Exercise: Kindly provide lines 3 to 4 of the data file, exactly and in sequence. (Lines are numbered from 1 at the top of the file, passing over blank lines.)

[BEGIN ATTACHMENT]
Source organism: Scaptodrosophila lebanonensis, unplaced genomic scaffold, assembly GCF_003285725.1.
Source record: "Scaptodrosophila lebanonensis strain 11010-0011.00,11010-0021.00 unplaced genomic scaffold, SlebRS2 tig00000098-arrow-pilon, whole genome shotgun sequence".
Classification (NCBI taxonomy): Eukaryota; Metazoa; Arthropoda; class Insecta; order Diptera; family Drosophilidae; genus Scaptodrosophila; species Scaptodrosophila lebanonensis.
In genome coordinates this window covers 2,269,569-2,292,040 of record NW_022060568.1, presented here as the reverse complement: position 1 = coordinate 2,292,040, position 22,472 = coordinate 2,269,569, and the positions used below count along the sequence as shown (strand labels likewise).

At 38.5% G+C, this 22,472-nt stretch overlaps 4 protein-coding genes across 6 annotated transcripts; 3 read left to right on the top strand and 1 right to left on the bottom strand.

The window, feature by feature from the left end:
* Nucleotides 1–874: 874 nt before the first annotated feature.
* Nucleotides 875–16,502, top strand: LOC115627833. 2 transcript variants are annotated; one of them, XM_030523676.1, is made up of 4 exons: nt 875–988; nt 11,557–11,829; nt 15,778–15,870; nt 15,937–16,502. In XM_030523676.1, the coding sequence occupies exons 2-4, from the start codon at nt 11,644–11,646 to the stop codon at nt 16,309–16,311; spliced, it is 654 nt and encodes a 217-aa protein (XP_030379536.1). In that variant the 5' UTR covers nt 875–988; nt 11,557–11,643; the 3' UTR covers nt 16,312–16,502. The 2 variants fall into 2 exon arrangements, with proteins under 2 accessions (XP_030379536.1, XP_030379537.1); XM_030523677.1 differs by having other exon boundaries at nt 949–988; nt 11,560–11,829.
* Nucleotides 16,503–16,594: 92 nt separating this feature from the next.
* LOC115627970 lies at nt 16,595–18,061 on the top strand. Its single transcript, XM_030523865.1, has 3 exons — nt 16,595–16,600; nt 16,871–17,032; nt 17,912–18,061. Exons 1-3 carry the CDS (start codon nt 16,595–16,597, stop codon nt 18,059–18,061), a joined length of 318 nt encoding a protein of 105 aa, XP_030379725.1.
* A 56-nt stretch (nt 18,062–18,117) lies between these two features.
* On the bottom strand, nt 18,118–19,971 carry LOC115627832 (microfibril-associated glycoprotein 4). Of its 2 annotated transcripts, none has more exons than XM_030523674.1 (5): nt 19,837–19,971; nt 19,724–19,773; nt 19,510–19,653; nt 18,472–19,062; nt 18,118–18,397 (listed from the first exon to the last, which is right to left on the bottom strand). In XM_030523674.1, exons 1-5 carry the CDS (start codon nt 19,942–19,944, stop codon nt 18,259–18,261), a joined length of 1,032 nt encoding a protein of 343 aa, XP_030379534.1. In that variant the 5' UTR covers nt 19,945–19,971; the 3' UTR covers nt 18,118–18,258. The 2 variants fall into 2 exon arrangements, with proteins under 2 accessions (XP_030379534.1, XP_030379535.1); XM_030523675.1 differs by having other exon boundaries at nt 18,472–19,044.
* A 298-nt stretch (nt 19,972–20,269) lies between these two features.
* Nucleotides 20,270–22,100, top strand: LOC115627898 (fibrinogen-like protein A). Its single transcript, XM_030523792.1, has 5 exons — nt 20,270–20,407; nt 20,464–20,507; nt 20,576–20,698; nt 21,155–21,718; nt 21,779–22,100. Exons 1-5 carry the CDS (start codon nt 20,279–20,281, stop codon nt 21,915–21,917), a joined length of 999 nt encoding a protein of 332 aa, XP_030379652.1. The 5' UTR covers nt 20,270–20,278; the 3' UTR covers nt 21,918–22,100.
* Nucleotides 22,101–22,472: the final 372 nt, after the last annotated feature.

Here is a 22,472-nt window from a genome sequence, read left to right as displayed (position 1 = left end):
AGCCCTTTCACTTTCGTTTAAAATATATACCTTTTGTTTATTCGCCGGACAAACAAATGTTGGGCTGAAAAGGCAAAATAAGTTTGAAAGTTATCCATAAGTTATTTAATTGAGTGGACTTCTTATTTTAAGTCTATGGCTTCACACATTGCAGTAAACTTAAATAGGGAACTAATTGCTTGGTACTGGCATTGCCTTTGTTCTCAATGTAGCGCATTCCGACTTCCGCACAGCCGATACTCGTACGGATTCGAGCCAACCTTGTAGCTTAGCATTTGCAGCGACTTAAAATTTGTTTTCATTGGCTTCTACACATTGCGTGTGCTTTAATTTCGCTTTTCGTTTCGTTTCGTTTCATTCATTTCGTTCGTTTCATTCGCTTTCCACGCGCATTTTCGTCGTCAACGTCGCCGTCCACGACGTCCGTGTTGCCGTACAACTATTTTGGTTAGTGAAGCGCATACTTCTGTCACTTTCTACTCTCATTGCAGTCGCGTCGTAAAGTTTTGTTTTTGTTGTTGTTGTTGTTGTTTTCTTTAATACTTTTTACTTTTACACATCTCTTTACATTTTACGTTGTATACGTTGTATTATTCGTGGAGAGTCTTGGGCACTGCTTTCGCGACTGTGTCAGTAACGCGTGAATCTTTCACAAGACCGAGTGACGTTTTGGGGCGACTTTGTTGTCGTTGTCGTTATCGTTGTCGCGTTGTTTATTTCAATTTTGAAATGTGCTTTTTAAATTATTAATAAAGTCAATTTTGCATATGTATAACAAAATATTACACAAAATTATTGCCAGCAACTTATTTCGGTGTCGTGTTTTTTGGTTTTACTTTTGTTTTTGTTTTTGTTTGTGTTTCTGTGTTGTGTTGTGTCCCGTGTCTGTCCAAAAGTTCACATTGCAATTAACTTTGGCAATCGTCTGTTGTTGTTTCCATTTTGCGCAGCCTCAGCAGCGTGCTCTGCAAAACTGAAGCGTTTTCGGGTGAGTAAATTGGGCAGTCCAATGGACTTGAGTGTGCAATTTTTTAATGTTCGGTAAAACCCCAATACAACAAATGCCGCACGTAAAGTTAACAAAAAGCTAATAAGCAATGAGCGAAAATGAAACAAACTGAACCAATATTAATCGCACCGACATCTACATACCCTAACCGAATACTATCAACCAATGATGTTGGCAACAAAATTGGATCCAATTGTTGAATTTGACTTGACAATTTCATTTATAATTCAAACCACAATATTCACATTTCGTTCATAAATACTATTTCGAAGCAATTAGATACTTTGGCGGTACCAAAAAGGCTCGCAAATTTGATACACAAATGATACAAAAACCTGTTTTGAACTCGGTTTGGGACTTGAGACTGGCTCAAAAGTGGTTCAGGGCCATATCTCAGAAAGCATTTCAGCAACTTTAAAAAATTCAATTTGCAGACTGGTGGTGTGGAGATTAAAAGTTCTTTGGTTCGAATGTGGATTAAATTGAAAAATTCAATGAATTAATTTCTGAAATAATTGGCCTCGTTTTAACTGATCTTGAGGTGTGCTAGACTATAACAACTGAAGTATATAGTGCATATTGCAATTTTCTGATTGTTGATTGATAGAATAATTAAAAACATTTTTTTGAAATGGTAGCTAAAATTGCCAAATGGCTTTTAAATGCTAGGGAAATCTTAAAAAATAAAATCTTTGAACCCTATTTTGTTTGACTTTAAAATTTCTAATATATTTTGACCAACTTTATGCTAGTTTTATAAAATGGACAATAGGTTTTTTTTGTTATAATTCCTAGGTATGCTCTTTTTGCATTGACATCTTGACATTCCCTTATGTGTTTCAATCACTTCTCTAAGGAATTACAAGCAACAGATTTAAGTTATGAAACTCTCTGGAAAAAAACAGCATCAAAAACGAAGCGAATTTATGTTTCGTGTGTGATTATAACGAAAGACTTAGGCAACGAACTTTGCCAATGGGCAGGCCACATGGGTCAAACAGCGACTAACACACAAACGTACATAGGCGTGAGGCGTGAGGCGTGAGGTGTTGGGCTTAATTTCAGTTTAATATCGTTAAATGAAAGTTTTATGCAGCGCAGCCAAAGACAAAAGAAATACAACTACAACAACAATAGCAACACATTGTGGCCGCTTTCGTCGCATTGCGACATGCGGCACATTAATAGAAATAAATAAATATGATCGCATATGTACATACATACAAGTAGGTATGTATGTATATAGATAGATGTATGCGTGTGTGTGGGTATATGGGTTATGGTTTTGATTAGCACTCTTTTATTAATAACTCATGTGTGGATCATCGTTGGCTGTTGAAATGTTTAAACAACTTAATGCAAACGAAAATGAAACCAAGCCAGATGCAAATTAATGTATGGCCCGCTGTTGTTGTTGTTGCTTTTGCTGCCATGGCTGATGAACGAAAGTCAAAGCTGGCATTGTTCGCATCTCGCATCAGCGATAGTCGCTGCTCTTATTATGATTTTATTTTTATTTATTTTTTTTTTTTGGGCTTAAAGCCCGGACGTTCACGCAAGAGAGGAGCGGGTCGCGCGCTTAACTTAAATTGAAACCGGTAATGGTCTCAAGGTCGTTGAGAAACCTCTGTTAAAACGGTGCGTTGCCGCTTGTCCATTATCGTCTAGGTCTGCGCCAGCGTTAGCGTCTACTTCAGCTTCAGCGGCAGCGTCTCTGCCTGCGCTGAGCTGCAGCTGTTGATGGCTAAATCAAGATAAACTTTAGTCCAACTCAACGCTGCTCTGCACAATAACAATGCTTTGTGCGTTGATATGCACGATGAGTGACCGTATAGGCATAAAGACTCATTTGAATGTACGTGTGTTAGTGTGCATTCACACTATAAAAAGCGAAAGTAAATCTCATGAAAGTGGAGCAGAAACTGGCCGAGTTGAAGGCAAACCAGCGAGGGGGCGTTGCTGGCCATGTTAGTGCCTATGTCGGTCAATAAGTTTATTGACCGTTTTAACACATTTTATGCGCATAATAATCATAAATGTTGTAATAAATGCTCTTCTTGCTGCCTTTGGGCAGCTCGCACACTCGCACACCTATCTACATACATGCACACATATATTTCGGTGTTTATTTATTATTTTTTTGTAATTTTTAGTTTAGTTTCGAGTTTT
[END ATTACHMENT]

Classification (NCBI taxonomy): Eukaryota; Metazoa; Arthropoda; class Insecta; order Diptera; family Drosophilidae; genus Scaptodrosophila; species Scaptodrosophila lebanonensis.
In genome coordinates this window covers 2,269,569-2,292,040 of record NW_022060568.1, presented here as the reverse complement: position 1 = coordinate 2,292,040, position 22,472 = coordinate 2,269,569, and the positions used below count along the sequence as shown (strand labels likewise).